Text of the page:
Superfoods. The name started out as a way to describe nutrient-dense, natural produce, which we could incorporate into our diet and benefit from a nutritional boost. However, some have always maintained that the term is merely a clever marketing ploy to get people to buy exotic and expensive produce.
From smoothies to porridge, food and drink manufacturers are increasingly creating “super” products, and it seems that we can’t buy them fast enough. DW Fitness Clubs’ resident health and fitness expert, personal trainer, qualified nutritionist and Bikini Fitness champion, Carly Tierney (pictured below), has some strong views on the whole superfood phenomenon.
“The term ‘superfoods’ provokes controversy in my mind and I do believe that clever marketing can and does encourage people to buy expensive items such as chia seeds, acai and goji berries,” she commented.
Should so-called superfoods be better regulated?
Who gets to decide what a superfood is anyway? For all intents and purposes, anyone can grow vegetables in their back garden, stick a superfood label on them and sell them for three or four-times their market value.
“The actual word itself is used without any legal or regulatory requirement regarding what defines a superfood,” Carly added.
“Companies that market these items do perhaps capitalise on a general lack of public understanding around nutrition and fuel our endless search for a miracle health or beauty product with overblown claims around their nutritional value and celebrity endorsement which makes these foods appear exotic, fashionable and new.”
Has our own lack of awareness driven the superfood craze?
When you’re looking for informed debate on a topic of this nature, Reddit is usually a good place to start. We asked people for their thoughts on superfoods, and it was clear from some of the responses that we received that the marketers haven’t pulled the wool over everyone’s eyes.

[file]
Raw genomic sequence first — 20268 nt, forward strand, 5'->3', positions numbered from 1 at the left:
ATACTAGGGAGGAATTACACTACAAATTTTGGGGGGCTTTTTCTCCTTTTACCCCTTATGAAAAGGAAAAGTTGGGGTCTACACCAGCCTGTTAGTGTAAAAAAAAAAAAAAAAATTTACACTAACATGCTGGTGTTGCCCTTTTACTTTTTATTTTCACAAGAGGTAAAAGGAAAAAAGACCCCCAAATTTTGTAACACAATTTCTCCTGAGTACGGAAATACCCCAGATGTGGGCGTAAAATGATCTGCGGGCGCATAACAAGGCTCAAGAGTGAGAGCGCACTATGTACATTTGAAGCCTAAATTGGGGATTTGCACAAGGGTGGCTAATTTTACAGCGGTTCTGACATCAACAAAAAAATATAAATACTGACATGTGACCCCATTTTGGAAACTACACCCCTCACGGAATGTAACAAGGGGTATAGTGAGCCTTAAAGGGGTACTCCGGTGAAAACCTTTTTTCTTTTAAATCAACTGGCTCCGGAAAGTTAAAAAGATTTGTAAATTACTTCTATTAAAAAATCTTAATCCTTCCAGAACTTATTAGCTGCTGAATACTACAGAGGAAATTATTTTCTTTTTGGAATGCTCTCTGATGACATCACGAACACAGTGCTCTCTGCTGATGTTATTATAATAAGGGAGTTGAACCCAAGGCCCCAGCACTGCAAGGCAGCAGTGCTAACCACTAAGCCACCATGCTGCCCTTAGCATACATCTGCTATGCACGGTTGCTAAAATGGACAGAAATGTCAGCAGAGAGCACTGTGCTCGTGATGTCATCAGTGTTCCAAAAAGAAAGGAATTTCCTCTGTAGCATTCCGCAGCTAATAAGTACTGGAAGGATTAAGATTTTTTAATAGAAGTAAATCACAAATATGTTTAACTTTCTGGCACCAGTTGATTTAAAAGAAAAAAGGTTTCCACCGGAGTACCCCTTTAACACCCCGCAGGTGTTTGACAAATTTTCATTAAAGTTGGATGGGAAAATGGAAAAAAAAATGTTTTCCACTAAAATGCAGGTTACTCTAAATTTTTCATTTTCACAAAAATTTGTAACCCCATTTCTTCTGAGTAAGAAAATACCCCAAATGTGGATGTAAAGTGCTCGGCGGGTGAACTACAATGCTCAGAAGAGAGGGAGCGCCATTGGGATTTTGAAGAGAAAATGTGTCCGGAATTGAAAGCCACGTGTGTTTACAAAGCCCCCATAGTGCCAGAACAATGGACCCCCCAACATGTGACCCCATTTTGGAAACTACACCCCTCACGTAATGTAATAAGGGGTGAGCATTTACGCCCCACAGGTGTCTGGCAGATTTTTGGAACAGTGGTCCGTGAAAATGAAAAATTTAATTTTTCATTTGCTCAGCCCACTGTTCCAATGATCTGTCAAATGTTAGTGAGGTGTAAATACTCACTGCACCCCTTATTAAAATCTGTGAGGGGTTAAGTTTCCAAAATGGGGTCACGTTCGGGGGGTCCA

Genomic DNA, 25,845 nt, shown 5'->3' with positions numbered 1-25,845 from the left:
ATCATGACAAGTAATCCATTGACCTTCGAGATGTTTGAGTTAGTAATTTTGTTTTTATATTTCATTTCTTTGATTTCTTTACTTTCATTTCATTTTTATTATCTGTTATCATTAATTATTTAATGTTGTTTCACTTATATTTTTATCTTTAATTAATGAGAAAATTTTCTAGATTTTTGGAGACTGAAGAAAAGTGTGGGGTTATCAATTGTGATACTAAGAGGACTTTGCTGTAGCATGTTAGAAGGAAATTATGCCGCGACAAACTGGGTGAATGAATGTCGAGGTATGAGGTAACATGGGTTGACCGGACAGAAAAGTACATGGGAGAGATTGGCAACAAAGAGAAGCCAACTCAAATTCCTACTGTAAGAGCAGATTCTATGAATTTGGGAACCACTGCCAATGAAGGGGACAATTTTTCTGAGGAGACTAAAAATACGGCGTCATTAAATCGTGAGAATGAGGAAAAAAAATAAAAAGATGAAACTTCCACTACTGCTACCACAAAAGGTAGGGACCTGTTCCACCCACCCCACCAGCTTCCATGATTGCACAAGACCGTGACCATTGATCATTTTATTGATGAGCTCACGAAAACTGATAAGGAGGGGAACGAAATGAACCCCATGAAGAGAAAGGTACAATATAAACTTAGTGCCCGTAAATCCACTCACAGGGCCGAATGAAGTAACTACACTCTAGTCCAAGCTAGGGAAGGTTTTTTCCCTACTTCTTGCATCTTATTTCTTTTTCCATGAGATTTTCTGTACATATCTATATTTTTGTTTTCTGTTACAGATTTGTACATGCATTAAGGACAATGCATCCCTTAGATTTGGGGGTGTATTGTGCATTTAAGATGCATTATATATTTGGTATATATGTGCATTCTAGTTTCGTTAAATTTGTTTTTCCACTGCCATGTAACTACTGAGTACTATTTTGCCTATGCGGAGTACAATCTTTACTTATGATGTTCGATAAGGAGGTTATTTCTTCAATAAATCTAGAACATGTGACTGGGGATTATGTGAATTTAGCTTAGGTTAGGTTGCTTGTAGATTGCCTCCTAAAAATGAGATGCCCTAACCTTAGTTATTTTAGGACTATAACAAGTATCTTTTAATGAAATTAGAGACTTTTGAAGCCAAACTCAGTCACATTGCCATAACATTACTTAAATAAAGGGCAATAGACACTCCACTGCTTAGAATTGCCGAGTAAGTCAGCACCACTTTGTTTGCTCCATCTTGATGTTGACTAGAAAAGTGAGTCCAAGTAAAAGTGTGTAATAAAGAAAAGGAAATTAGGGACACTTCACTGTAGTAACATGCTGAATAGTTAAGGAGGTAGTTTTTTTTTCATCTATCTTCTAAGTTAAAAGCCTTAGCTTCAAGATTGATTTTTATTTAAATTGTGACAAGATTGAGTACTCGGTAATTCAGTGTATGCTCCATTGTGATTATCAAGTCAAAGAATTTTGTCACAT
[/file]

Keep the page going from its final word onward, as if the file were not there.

Here are some of the comments that came through...
According to Carly, we shouldn’t necessarily place the blame on marketers - we need to increase our own awareness of the nutritional pros and cons of the food and drink that we put into our bodies.
“The marketing industry exists to sell and it's clearly our choice as to whether we consume the items they advertise. The root cause of the debate is surely our embarrassingly limited knowledge and understanding of basic nutrition, which as a nation I believe needs to change,” she continued.
“We should be able to differentiate between what is a trendy marketing attempt and real science, and be educated enough to realise that nutritionally-dense foods lurk on the bulk aisles of supermarkets and even in our own gardens. Perhaps then we would refer to bananas and oranges as superfoods, too?
“In my opinion the term superfoods implies that a food is better than other foods and doesn’t highlight the need for an overall balanced diet. I, however, don't think we should lay blame on the marketers who are after all taking advantage of our own ignorance and want for a quick fix.”
So, should we avoid anything that has “Superfood” on the label?
Absolutely not. This article was never intended to completely pan superfoods, more to raise awareness of the point that this relatively new-fangled term shouldn’t pressure you into paying over the odds for “trendy” foods when you visit the supermarket. You’ll be surprised at just how many normal, run-of-the-mill foods - the kind of stuff that we perhaps consume every day without realising the amount of nutrients that they give us - didn’t make the cut when the ultra-exclusive superfood category was being formed.
We asked the Reddit community to name some healthy and highly-nutritious foods that don’t necessarily fall under the superfood banner.
We’ve also taken a closer look at some popular superfoods to find out if they do provide a power punch we can’t get elsewhere, or if we can cut through the hype and return to cheaper, local, everyday produce.